The wrench or spindle is adapted to be raised and lowered into and out of engagement with one of the jaw actuating members 14 of the chuck by a hand lever 52 which is pivotally supported on a cover plate 17 a at the top of the front portion of the housing 17. The lever 52 has integrally formed therewith t vo sleeve-like hubs 52 and 52 which are spaced apart and are joined by a substantially U-shaped member 52, each side of which is provided with a cam slot 52 illustrated in Figs. 1, 4 and 7. Engaging in these cam slots are a pair of screw pins 53 which project at diametrically opposite points from a collar 54 rotatably mounted on the wrench or spindle 19 and held between two shoulders, one formed on the spindle and the other formed by the hub of the hand-wheel 51. The cam slots 52 are so disposed that when the lever 52 is swung upwardly to the position shown in Fig. 7 the wrench spindle 19 is elevated and its lower end then clears the outer ends of the jaw actuating parts 14 of the chuck, but when the lever 52 is swung downward to the position shown in Fig. 1, the cam slots lower the spindle so that its lower wrench-shaped end may slide into one of the jaw actuating members 14, as shown in Fig. 1. A spring is provided for normally holding the spindle 19 in its elevated position, this spring being shown at 55 and being in this instance arranged around the spindle between the collar 54 and the upper end of bushing 21. When the spindle 19 is moved upwardly by the spring the action of the pins 53 in the cam slots 52 will at the same time cause the hand lever 52 to be swung upwardly to its normal inoperative position except when the hand lever 52 and the spindle 19 are in their lowermost positions, in which event the pins 53 will engage the ends of the slots,

as indicated in Figs. 1 and 5, which are so formed at this point as to have a locking action, as clearly indicated at 52 in Fig. 7. The purpose or advantage of this arrangement whereby the spindle and hand lever will be returned to their normal inoperative positions except when the lever is swung to its lowermost position is to prevent the chuck being opened or closed when the wrench is only partly engaged with one of the jaw actuating members 14 of the chuck, thus avoiding the likelihood of breakage for this reason.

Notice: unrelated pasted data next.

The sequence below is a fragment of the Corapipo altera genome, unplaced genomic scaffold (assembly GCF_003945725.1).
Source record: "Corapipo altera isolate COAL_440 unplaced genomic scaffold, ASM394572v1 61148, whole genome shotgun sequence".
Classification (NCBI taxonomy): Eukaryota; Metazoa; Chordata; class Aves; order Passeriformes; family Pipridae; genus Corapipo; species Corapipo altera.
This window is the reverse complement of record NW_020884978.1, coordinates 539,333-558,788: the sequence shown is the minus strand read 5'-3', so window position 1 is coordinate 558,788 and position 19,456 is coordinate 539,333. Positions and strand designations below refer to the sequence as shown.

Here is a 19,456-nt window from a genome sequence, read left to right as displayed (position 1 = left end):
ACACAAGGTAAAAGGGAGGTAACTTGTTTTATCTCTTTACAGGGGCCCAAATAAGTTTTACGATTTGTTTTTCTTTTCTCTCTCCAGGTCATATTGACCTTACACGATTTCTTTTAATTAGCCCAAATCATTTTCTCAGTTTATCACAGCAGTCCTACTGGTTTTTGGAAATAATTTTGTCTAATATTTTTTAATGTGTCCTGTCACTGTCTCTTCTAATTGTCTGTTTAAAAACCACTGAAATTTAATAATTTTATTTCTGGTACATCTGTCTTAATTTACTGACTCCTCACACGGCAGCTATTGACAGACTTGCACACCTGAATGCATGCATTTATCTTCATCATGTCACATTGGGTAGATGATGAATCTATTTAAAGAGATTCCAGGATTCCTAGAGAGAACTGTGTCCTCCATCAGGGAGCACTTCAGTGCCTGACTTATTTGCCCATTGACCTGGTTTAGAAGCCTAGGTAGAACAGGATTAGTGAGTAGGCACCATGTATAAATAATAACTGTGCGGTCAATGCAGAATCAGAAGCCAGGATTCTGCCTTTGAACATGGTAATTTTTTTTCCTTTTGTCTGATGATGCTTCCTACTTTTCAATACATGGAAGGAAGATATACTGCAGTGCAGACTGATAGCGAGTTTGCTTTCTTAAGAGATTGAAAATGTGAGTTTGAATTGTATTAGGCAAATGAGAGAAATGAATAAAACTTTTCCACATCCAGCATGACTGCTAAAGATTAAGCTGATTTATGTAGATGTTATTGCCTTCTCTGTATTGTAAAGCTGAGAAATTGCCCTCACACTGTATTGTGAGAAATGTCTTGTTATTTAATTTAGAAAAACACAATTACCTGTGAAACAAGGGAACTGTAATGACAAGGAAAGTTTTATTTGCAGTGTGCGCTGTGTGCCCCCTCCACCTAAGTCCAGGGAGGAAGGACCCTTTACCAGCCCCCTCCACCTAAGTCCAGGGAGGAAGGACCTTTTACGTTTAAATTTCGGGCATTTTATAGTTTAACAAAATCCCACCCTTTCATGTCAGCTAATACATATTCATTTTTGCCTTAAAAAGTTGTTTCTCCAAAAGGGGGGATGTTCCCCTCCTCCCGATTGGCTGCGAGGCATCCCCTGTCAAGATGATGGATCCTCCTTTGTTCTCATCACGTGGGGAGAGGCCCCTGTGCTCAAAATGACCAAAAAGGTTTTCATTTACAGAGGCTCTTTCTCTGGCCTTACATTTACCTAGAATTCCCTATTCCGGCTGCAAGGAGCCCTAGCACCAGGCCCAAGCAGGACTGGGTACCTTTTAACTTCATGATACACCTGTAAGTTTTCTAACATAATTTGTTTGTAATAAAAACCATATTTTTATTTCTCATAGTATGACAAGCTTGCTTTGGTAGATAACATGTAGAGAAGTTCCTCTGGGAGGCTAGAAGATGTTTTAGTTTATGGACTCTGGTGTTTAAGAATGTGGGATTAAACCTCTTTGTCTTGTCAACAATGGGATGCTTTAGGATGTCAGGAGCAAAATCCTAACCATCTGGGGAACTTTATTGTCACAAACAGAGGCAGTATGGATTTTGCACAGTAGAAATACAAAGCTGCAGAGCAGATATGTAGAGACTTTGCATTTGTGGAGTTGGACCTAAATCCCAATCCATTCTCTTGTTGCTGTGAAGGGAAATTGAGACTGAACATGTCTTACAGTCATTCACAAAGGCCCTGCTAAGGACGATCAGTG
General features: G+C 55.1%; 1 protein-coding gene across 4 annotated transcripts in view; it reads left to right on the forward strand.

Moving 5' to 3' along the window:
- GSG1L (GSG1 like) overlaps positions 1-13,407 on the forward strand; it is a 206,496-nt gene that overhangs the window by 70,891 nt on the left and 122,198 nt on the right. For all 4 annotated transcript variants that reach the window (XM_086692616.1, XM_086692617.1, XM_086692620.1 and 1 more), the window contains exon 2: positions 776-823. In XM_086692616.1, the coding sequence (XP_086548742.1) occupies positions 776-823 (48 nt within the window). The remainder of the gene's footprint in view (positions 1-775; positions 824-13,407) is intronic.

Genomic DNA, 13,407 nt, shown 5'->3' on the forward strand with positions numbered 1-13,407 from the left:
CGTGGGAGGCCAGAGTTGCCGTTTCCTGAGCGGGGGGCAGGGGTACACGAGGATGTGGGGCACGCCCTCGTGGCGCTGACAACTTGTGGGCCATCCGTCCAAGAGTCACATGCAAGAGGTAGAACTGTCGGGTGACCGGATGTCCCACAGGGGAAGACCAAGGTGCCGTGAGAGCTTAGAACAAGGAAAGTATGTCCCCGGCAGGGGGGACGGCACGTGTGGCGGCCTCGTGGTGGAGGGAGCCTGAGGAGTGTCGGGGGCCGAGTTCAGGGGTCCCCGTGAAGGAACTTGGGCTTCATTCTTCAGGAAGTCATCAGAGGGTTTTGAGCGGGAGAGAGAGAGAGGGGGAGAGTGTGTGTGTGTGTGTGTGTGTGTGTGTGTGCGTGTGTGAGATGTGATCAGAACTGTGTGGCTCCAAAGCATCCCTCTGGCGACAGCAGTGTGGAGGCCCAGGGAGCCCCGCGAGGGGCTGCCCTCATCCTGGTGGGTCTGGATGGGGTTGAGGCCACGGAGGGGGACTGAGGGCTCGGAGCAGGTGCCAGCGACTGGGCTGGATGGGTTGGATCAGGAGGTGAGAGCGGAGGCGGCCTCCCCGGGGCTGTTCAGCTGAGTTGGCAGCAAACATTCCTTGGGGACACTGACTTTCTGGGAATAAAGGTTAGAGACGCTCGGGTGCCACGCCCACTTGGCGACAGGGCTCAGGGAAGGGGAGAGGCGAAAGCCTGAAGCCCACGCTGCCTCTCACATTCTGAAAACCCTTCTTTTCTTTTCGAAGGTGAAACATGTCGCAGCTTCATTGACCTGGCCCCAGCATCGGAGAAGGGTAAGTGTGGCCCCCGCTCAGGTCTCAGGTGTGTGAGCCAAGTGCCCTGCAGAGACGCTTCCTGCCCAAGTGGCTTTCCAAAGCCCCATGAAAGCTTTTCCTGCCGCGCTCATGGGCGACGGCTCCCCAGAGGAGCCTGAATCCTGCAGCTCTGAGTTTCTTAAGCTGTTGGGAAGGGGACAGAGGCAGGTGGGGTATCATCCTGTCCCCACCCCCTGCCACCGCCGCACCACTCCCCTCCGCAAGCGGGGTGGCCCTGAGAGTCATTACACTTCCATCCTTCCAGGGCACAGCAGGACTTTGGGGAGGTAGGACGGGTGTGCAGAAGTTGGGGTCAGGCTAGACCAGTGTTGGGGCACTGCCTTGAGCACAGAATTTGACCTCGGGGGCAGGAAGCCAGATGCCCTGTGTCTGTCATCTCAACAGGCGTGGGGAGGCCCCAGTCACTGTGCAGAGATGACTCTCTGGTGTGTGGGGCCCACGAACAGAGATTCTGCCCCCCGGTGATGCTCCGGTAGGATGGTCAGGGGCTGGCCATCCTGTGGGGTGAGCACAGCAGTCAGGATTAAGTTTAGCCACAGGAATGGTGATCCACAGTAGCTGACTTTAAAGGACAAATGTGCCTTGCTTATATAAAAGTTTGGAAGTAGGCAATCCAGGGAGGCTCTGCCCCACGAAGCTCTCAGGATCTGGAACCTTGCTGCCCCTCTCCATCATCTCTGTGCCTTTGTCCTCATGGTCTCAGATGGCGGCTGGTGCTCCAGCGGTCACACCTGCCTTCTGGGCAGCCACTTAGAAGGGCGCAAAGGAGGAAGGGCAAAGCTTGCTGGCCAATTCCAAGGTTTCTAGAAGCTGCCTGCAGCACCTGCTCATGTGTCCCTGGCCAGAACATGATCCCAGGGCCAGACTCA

It will be observed further by reference particularly to Figs. 3, 4 and 7 of the drawings, that the U-shaped portion 52 of the hand lever is provided with an extension or heel 52 which when the hand lever 52 is pulled down is adapted to engage and move in an endwise direction a rod 56 which is slidingly su ported on the cover plate 17 and on a secon cover plate 17 of the attachmmt housing 17. It will be apparent that the hand lever 52 can be swung downward only in the event that the rod 56 is capable of free inward sliding movement. It might be stated at this point that this rod 56 forms one element of the interlock with the hand lever 43 which controls the rotation of the spindle. In carrying out this part of the invention, 1 provide means whereby the inward sliding movement of the rod 56 is prevented unless the hand lever 43 is in neutral position, which is the position which it occupies when the work spindle 12 and chuck 13 are stationary.

is accomplished by a locking member 57 which is pivotally mounted by means of a pivot-pin 58 on the top of the cover plate 17",.

neath the hand lever 43, as indicated in Fig. 7. When the rod 56 is slid inwardly by swinging lever 52 downward, the inner end of this rod will engage the tapered face 57 h of the locking member and will wedge it upwardly so that the fork formed by the fingers 57 will straddle the lever 43 providing the lever is in its neutral position. This will permit the hand lever 52 to be swung downwardly to its lowermost position so that the lower end of the wrench may engage with one of the rotary parts 14 of the chuck, and as long as the parts occupy the positions stated, the described position being illustrated in Fig.1,

it will be impossible to shift the lever 43 in -'ment of the hand lever 52,

' to engage the 'of the fingers 57 tor to start up either direction. from its neutral position. That is to say, it will me impossible to start the work spindle and chuck in rotationv either forward or reverse.